Guided Reading for the Younger Child

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Teachers and students of all ages understand the benefits of guided reading, but applying this concept to younger students that aren’t able to read yet can be difficult without the right tricks and methods.  Students do not have to be able to technically read to enjoy the benefits of a reading group, and can develop many skills that will help them in their future reading efforts.  Teachers in the classroom currently use many smaller parts of this instructional technique, but are just not aware that what they are teaching has an actual name for the method.

The following tips and tricks can help you to teach a younger child how to read, and how to enjoy reading while they are doing it.

The Materials

The first step is to find the right materials for your lesson.  Find a set of small books that are easy to read and fairly predictable for your initial lesson.  Your ultimate goal is to move your students through the motions of reading even though they are pretending rather than reading on their own.  You can find these books on the Internet, and many can be printed for free and then folded to resemble a small book.

Choose books that are extremely easy, and those that can be remembered by young children.  Your goal is to read a book that your child can then “read” on their own after one time together.  They don’t understand that what they are actually doing is memorizing, and they are excited about being able to read as they learn how books and print works.

Steps for a Reading Lesson

As you plan your reading lesson for your younger children or students, follow these steps to ensure that they are learning what you want them to learn.

 

  • Read the book out loud to your students.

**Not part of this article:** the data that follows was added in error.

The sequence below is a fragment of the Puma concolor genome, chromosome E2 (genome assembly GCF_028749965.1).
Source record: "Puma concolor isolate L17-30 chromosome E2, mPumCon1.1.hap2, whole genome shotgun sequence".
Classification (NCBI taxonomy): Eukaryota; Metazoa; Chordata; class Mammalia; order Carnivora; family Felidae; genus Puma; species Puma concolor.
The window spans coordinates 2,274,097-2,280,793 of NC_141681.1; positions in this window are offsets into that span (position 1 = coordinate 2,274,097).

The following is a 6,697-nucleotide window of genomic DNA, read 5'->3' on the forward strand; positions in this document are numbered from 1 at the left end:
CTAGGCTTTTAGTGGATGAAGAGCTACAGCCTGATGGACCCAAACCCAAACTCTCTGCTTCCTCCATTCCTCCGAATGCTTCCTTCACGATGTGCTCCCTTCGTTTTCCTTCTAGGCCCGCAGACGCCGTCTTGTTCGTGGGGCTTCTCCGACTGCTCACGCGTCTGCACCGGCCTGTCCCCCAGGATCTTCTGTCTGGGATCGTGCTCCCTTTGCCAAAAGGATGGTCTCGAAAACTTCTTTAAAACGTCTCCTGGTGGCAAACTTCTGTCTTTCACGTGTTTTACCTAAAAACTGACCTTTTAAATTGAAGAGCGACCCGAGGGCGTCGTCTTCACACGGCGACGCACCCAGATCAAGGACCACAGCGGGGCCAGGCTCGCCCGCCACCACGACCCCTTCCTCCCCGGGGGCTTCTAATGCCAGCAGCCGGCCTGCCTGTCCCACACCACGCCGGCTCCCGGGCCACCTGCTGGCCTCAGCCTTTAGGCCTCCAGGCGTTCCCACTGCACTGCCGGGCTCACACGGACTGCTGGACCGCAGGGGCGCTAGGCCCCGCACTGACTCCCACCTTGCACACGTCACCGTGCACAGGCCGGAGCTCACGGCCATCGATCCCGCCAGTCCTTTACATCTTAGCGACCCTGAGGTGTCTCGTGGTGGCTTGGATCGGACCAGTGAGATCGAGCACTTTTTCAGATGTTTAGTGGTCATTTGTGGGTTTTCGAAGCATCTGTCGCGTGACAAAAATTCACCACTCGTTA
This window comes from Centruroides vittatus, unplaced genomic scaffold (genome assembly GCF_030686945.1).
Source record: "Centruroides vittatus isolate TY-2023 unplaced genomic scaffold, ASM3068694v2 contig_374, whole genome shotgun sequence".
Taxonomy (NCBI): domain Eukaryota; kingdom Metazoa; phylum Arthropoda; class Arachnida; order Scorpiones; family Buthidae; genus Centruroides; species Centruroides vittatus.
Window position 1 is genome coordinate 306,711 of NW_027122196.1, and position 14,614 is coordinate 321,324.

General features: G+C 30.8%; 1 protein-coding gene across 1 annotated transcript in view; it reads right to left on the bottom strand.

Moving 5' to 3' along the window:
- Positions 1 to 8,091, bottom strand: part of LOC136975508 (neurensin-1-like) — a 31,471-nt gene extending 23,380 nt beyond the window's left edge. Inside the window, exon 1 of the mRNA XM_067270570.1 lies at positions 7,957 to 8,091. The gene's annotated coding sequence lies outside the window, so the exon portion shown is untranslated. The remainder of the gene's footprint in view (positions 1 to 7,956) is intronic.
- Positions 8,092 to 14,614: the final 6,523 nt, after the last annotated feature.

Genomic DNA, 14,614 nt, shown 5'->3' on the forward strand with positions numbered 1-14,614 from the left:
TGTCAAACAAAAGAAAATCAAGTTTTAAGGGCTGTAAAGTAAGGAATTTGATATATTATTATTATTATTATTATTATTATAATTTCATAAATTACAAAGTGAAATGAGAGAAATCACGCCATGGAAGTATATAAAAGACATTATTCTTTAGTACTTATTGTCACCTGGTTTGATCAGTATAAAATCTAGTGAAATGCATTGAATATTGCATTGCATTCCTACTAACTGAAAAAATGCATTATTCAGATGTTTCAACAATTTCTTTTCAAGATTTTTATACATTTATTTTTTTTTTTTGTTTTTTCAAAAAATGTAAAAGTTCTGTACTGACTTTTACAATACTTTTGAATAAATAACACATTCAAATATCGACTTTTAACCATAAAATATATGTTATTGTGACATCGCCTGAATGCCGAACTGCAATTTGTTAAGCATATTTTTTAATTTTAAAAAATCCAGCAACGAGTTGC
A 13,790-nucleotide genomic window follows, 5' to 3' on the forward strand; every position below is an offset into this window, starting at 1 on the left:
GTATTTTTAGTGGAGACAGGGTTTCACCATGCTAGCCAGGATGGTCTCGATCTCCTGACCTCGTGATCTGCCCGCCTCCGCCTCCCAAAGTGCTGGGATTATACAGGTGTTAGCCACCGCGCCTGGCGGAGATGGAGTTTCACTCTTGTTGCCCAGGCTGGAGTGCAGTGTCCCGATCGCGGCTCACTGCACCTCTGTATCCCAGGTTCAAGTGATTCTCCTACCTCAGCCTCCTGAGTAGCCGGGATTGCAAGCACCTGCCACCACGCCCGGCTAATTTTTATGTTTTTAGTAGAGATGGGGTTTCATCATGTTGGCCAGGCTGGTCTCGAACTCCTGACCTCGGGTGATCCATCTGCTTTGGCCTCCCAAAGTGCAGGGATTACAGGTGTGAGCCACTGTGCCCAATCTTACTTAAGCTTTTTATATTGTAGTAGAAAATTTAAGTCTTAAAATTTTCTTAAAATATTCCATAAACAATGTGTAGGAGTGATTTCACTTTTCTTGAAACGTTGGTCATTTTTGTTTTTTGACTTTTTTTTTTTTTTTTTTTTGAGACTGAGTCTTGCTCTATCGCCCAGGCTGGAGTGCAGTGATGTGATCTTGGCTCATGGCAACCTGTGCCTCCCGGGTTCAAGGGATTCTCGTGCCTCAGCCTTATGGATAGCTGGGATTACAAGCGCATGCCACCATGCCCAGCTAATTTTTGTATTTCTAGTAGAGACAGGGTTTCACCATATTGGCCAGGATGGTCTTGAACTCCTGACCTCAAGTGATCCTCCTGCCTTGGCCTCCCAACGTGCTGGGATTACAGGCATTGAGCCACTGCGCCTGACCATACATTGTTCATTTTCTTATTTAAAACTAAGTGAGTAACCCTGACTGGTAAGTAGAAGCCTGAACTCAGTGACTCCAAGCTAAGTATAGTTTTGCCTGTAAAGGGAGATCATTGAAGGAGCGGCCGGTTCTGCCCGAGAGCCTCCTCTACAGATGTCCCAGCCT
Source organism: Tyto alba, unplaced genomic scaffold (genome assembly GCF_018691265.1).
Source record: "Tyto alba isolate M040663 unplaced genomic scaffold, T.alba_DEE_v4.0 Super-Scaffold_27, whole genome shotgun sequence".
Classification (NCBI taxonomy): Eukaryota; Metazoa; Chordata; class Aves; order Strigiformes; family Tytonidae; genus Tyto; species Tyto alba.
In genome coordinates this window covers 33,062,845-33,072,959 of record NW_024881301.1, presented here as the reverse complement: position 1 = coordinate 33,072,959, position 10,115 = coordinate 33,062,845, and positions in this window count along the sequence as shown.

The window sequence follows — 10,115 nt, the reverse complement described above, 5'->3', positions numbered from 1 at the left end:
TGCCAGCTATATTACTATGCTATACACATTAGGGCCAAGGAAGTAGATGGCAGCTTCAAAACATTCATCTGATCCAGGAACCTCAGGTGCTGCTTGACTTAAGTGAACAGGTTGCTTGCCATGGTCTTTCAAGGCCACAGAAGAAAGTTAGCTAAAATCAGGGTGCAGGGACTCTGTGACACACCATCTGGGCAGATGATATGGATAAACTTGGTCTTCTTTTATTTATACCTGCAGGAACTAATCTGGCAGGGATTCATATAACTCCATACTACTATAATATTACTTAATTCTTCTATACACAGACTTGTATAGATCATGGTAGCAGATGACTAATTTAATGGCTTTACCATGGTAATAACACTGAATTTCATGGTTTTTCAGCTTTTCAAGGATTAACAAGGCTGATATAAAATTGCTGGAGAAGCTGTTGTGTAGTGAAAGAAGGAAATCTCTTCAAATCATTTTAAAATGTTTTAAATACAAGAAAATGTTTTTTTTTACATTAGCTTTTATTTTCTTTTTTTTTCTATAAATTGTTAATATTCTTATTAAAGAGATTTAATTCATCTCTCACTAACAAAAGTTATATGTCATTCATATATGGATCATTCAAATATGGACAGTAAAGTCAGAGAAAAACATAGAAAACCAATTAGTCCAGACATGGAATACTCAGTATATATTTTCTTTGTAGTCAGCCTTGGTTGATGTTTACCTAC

• Read the book out loud a second time, but leave out words as you go.
  • Read the book a third time and cover up the pictures if you are using a pocket chart, allowing your students to guess the missing word from the first letter of the word.
  • Pass the book out to your students and allow them to review them in their groups.
  • Help your students count how many words are in the title, and then have them count the total letters in the book’s title.
  • Have the children read the first sentence together if they can remember it.  Also, have them point to the words as they are read.
  • Teach the students to touch each word from left to right as they read.
  • Look for sight words located on any page of the book.
  • Ask questions about the story as you read to encourage comprehension.
  • Allow them to read the story alone once they have read it as a group.
  • Have them read the story to the person next to them.
  • Encourage them to take the book home and read it to their siblings or parents when they can.

 

Use these tips to help your young child start reading at an early age. Once you get the hang of teaching children these basic guided reading tactics, you can better gauge their guided reading levels in order to keep them engaged and challenged. Remember, it is never too early to start teaching children how to read and developing a love of reading within them.

Sarah Pinkerton

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